Jenna Bush Hager and her mother, former first lady Laura Bush, honored International Day of the Girl by sitting down with several women who risked their lives to travel from Afghanistan to the United States.
Laura Bush has been a passionate advocate for the women and girls of Afghanistan since her time in the White House. In 2001, she became the first person other than a president to address the nation in the weekly presidential radio address. In her speech, she referred to the “plight” of Afghan women and children as a “deliberate human cruelty, carried out by those who seek to intimidate and control.”
“American women wanted to help,” Bush said during a discussion with Jenna and sisters Jamileh and Sharifeh, who are refugees from Afghanistan. “They really did. They looked at their Afghan sisters across the world and worried for them. And many, many women started programs to help women in Afghanistan.”
Now those programs are seeing an influx of interest as thousands of Afghan refugees are expected to travel to this country after the chaotic withdrawal of U.S. troops from Afghanistan in August. One of the organizations aiming to ensure they are welcomed and supported in their new communities is Welcome.US, a bipartisan initiative aimed at helping and welcoming thousands of refugees. (If you’d like to find out more about Welcome.US, you can do so by visiting its website here.)
One young woman, who spoke to TODAY anonymously out of concerns for the safety of her family still in Afghanistan, recently arrived in the U.S. and has been getting settled with the help of the Refugee Services of Texas. Here, she hopes to hold a job, something she was unable to do in a country ruled by the Taliban.
However, she frequently thinks of the loved ones she left behind, who are in poverty and afraid to leave their home.
“Every time, when they called to me, they say, ‘Please, my baby, help us.’ They don’t have money. They don’t have food. They don’t have water to drink,” the woman told Jenna and her mother. “They are jobless. They don’t have jobs now. … If the girls don’t have a hijab (on) they will beat her.”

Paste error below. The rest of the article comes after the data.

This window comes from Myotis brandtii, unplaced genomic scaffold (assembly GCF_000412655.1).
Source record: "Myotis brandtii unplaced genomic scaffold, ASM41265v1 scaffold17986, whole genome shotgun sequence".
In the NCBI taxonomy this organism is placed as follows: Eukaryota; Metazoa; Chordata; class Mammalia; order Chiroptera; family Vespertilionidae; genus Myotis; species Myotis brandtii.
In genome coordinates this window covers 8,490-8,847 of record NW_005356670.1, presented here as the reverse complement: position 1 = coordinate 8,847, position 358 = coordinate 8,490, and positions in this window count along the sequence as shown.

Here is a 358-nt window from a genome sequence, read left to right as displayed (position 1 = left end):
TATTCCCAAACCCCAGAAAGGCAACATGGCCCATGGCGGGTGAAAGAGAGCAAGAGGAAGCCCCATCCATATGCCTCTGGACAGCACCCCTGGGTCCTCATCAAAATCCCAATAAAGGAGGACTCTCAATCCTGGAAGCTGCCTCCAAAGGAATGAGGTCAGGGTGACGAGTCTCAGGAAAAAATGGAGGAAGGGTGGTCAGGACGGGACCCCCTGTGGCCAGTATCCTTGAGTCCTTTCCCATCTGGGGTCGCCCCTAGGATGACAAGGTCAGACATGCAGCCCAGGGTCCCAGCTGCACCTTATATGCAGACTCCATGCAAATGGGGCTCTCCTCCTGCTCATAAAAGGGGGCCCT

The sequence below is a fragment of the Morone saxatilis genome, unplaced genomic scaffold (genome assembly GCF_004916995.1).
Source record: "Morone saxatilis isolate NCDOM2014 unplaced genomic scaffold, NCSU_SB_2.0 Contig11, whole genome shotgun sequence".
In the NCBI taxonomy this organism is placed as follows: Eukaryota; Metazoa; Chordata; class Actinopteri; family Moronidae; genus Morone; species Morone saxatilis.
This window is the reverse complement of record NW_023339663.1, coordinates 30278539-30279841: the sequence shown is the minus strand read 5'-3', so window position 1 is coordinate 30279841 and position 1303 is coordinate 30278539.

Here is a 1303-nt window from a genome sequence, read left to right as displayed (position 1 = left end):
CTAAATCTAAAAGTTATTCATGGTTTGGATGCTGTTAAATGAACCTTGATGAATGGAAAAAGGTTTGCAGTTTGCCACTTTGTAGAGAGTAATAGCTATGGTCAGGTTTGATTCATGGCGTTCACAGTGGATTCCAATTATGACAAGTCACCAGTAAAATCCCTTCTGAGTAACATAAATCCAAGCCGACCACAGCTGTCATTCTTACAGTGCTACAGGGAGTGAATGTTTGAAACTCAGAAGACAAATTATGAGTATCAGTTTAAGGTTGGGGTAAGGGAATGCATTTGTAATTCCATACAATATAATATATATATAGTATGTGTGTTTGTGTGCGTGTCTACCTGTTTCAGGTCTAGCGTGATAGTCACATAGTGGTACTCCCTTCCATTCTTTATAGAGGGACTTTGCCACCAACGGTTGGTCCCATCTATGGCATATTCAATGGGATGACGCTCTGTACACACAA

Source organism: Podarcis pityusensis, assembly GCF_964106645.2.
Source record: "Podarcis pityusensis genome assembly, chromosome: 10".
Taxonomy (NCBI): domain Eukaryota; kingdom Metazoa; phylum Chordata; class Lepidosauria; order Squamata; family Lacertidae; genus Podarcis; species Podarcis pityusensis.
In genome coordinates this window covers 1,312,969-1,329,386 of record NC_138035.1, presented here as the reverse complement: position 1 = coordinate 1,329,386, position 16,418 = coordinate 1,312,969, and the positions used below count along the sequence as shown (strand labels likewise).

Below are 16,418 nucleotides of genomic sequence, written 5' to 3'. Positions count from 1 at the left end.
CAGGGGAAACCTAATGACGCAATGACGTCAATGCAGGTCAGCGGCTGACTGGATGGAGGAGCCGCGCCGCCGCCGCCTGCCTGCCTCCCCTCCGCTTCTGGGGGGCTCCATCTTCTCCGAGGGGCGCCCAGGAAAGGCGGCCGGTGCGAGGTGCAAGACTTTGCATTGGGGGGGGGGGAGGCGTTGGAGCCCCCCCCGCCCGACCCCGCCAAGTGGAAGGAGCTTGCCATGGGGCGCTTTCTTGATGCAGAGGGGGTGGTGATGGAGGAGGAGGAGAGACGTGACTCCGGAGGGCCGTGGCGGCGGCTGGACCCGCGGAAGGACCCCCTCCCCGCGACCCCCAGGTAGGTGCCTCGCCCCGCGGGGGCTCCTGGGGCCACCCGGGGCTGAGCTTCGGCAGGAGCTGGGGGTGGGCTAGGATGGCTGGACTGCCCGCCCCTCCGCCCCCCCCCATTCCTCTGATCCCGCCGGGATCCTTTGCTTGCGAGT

In the U.S., though, she shared that she has “the best life.”
“I have lots of dreams,” the woman said, adding that one of her largest hopes is “to have the rights” that she is not able to have in Afghanistan.
One culinary training program called Break Bread, Break Borders works to help refugee women find jobs in the food service industry.
“Cooking is a skill; working in the kitchen is a superpower,” said founder Jin-Ya Huang. She created Break Bread, Break Borders in honor of her late mother, an immigrant from Taiwan. “This is what it means to be an American to us. … To always do the right thing, to be a good neighbor, and to practice kindness and compassion every day.
The organization also serves as a place for refugee women to connect and share their traditions. Jamileh and Sharifeh, who arrived in the U.S. three years ago after fleeing Afghanistan, showed the Bush family how to make Afghan dumplings and shared the songs they used to sing when they cooked with their mother.
Despite leaving Afghanistan, the sisters said they still have hope for their country, even after watching the country return to Taliban rule.
“One day, my country is going to be like other countries,” Jamileh said. “The people, all of them, happy together. … Not scared for something to happen to children in their school or (at) their home.”